Apart from guest lectures and workshops, students are also taken on week-long trips to give them exposure. “The school has become like my family. We wouldn’t have got an opportunity to visit so many places if we were living in our own homes,” says Godavari, who looks forward to their trip to Shantiniketan in February.

The exhibition is at the Kadambari Gallery, DakshinaChitra until February 3. The paintings are priced at Rs. 4,500 and Rs. 9,500. “The proceeds from the sale help in paying the monthly stipend for the students and in purchasing art supplies for the school. In fact, since 2008, the school has been running purely on the income from these exhibitions and not on donations,” says Dornik.






A good day is a day that has a little of everything and everyone I like and love. Art, history and culture is a part of this. I love visiting new places and seeing the historical monuments and paintings of the city or town.

A good day is also a calm day. A time when I am alone and just absorbed in the calmness and peace of nature. It brings inner peace and closure in many ways. Whether it is just watching misty mountains or watching the incessant beach waves, the feeling is unparalleled.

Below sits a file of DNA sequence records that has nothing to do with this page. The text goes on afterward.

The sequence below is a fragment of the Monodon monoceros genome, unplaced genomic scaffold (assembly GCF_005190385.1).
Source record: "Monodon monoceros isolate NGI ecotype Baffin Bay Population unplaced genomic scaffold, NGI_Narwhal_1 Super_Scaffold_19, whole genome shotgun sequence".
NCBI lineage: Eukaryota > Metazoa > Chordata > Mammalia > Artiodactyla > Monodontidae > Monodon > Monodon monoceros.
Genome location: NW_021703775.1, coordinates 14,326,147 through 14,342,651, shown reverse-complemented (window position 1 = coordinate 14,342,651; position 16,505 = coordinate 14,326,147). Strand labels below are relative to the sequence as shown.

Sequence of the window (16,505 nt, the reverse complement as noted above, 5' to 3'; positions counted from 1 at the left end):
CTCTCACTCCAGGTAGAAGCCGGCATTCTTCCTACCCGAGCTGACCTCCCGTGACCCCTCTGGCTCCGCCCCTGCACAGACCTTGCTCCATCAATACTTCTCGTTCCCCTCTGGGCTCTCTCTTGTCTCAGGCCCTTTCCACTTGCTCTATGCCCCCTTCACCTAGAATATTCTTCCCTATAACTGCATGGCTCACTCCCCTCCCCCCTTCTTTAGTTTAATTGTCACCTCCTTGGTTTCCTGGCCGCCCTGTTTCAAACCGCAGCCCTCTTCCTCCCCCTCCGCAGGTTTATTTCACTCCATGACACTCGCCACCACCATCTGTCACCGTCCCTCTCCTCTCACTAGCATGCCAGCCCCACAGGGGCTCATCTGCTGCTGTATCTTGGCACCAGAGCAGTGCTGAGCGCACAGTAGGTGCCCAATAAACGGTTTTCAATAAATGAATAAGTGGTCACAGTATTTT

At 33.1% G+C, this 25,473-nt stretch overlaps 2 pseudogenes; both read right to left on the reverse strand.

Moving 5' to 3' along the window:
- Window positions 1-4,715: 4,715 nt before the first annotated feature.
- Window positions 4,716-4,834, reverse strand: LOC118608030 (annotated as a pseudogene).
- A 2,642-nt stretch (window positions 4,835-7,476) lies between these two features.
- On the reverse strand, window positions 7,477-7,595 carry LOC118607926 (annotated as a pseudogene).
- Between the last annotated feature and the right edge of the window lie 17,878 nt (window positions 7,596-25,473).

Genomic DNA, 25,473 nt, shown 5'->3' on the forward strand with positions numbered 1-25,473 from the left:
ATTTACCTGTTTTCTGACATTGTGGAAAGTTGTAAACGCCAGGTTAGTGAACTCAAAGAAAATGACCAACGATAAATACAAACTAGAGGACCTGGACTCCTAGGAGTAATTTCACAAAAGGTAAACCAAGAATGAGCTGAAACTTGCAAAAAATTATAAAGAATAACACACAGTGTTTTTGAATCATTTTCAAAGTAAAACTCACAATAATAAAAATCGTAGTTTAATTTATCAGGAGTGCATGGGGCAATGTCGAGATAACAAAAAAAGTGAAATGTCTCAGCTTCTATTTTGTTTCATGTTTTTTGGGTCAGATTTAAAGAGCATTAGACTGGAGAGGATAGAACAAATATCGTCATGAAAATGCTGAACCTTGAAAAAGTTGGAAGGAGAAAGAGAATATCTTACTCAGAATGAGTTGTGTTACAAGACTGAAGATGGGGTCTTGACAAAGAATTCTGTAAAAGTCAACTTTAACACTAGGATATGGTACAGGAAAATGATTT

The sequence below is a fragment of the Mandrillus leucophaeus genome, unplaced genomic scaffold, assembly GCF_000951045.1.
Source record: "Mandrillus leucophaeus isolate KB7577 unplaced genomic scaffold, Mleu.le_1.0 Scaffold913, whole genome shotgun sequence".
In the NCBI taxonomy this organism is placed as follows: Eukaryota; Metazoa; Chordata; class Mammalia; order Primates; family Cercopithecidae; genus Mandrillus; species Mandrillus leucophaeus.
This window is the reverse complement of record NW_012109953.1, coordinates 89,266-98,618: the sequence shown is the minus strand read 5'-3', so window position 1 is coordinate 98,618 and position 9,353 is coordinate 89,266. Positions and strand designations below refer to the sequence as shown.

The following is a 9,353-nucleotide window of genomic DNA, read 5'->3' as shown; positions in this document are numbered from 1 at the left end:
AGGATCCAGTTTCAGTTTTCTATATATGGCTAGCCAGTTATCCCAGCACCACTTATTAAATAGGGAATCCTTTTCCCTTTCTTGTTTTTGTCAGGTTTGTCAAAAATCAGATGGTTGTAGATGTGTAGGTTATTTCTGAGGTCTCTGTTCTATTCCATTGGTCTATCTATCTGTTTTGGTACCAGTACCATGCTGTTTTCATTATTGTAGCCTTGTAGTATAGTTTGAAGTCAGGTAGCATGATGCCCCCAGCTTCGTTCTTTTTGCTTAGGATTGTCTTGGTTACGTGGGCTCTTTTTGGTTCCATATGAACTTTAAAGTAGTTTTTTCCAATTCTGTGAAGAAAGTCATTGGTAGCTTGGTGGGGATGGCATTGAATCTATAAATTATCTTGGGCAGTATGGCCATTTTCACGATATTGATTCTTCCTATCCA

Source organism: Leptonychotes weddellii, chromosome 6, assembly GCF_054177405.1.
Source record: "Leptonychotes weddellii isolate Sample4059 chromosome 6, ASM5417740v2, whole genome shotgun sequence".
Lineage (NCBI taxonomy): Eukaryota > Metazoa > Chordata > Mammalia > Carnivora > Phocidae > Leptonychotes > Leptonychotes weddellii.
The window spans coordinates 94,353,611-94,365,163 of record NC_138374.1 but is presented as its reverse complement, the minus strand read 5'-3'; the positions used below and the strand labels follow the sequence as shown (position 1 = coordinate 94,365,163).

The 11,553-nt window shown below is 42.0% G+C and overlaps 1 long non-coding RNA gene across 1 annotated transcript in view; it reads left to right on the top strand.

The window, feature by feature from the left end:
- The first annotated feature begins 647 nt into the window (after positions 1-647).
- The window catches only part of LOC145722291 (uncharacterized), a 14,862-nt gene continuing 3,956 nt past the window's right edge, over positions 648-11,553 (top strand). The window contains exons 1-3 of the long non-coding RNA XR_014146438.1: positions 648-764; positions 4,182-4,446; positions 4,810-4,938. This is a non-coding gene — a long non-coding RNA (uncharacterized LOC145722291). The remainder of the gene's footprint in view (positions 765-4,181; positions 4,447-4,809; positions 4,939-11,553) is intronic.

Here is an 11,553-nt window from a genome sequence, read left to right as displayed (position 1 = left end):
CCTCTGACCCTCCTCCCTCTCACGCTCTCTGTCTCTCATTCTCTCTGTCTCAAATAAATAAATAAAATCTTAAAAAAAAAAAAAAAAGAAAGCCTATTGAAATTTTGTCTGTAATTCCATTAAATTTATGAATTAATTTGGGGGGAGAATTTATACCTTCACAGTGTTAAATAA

A good day is a day well spent with family and friends who you appreciate and whose company you love. They can make you smile in a jiffy and your problems are no longer existent.

Finally, a good day is when you are at a job doing what you love. A day filled with colour. A day filled with a little of everything that makes you happy. These pictures simply show the days I felt really happy, visiting new places and living each moment as it came.